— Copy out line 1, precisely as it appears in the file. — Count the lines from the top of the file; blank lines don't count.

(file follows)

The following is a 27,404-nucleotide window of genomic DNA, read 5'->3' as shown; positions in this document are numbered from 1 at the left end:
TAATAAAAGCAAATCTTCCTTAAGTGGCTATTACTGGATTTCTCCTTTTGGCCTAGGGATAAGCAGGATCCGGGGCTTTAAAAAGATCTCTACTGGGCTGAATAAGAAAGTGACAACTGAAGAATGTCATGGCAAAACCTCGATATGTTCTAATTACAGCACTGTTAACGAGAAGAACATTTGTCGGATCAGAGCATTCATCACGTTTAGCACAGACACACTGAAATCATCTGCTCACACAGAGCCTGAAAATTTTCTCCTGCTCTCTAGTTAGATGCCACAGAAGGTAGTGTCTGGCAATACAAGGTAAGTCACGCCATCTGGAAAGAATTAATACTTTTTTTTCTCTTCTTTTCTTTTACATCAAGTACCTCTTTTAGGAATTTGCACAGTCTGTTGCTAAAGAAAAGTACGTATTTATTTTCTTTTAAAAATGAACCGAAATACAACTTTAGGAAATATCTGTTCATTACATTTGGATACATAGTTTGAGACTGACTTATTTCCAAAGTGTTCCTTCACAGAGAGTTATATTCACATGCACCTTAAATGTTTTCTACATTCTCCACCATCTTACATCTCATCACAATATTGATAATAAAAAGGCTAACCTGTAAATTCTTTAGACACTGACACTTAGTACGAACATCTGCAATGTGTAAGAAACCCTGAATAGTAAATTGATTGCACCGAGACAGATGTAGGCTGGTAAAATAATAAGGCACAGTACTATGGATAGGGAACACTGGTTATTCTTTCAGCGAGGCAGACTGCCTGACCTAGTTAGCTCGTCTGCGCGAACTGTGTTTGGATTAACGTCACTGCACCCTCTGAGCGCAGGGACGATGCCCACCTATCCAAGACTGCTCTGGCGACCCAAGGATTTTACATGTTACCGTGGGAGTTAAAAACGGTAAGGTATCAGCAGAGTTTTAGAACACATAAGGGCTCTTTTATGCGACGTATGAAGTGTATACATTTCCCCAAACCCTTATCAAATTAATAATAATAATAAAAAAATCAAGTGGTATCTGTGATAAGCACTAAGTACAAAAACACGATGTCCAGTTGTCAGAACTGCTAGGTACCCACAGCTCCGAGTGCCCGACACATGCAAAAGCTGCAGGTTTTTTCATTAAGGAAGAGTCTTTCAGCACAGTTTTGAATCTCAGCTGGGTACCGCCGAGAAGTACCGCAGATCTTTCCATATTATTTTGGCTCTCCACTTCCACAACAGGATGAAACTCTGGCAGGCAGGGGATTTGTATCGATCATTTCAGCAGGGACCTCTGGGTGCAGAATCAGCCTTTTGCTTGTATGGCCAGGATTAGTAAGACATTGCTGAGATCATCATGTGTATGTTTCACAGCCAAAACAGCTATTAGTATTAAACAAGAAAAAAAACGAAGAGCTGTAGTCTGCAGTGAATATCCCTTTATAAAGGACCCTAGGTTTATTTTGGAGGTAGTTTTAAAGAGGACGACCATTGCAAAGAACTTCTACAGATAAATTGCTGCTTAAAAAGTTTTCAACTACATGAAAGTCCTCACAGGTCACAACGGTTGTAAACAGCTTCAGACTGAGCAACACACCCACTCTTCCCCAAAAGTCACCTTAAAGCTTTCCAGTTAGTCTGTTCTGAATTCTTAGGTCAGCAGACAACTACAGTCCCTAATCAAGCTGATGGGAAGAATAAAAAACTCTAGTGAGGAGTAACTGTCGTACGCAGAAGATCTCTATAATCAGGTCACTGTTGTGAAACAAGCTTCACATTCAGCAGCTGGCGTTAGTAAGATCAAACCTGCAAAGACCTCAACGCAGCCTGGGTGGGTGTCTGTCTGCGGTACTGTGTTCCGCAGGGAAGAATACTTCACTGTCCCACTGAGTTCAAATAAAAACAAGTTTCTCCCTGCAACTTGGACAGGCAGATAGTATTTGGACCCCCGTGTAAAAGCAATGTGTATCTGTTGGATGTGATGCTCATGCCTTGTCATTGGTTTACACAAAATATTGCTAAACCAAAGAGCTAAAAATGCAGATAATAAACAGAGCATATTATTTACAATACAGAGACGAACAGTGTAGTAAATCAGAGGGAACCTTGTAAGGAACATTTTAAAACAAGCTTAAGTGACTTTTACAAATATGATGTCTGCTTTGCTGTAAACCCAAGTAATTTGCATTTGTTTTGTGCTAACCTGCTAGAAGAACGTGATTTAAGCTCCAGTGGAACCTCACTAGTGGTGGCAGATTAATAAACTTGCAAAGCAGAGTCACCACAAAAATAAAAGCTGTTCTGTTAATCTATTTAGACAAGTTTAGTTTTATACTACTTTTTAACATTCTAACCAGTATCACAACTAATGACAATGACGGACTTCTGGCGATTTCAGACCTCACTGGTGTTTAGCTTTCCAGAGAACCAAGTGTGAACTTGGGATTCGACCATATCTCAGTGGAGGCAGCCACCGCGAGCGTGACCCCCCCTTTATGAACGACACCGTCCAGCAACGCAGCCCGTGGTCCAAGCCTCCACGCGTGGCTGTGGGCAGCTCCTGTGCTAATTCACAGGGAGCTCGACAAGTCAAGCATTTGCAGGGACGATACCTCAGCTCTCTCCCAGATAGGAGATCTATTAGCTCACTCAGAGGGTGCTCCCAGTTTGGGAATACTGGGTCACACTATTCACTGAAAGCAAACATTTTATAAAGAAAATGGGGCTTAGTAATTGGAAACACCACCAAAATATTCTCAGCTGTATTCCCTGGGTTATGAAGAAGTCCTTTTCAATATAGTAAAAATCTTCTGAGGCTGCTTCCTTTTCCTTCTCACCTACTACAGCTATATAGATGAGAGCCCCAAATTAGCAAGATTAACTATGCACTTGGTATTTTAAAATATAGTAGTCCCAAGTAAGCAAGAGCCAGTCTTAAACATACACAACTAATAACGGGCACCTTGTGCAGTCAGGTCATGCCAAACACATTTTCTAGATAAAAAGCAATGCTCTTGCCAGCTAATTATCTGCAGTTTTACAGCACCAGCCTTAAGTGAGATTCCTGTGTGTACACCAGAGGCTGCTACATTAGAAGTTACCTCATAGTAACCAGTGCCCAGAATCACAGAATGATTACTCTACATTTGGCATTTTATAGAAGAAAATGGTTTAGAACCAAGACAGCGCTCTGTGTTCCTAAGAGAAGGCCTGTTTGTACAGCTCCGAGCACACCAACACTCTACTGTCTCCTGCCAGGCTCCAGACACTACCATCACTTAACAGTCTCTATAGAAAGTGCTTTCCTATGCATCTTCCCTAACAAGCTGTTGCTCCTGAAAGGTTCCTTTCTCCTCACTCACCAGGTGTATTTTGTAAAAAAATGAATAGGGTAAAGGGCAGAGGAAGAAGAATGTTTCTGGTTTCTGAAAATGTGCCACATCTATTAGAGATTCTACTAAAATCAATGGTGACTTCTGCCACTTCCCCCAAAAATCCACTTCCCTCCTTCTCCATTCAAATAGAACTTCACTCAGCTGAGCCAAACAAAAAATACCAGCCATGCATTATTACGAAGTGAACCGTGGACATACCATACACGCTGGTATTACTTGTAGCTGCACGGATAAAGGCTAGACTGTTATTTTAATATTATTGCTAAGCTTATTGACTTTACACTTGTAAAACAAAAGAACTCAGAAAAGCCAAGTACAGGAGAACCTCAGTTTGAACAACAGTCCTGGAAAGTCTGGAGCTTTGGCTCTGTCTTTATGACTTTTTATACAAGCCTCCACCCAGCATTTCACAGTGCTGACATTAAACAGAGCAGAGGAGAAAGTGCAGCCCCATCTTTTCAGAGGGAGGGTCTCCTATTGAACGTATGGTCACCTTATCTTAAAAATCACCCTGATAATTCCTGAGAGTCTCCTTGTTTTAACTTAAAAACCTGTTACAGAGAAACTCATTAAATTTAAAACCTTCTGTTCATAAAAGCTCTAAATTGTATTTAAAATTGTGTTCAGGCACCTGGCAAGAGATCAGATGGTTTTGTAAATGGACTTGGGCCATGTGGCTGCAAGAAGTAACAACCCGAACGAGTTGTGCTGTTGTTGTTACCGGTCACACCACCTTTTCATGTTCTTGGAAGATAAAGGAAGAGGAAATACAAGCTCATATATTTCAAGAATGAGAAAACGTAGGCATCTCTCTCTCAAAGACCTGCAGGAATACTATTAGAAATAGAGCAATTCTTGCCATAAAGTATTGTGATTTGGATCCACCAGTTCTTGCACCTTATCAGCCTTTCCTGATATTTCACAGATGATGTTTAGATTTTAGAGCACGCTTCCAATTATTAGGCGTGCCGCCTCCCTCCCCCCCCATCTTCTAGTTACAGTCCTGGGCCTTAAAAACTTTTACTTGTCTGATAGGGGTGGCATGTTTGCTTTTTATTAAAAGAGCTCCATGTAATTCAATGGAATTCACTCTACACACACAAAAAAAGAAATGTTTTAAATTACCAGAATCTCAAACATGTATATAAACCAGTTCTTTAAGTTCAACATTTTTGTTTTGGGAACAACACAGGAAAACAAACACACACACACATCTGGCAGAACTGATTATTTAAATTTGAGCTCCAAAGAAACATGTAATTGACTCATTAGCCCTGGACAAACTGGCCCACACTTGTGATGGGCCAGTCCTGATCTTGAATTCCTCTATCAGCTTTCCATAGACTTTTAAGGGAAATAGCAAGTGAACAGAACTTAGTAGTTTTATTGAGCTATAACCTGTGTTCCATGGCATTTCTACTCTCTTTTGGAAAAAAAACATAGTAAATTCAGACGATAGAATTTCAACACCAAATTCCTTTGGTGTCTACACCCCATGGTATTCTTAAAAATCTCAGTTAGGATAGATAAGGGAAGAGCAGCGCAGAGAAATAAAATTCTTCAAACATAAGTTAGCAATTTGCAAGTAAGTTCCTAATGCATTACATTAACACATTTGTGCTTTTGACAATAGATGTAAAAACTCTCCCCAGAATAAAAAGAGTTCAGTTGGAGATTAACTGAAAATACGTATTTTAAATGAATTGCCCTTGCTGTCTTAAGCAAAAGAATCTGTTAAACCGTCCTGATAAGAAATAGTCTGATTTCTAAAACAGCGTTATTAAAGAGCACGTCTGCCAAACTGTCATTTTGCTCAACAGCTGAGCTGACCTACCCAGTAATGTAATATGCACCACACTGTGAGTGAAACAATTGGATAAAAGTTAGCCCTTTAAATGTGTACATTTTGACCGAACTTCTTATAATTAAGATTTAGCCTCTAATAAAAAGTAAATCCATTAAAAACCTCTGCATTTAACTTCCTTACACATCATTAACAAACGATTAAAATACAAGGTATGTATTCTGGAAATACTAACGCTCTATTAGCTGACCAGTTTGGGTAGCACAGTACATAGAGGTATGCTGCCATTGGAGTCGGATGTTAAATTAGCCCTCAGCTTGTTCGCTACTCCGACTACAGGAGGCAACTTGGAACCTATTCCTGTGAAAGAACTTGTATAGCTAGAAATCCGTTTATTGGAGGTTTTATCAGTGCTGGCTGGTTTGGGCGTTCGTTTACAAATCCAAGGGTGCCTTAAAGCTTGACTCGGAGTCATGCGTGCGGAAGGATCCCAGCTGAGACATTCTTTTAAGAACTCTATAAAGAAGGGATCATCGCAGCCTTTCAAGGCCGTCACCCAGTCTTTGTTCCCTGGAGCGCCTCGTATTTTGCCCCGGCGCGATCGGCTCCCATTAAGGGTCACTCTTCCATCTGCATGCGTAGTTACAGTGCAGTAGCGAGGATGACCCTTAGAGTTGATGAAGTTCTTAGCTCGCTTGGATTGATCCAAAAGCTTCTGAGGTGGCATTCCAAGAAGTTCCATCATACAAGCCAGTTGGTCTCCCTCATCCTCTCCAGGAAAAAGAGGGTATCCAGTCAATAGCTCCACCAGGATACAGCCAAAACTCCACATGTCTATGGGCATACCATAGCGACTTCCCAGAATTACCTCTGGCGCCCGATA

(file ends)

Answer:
The following is a 27,404-nucleotide window of genomic DNA, read 5'->3' as shown; positions in this document are numbered from 1 at the left end: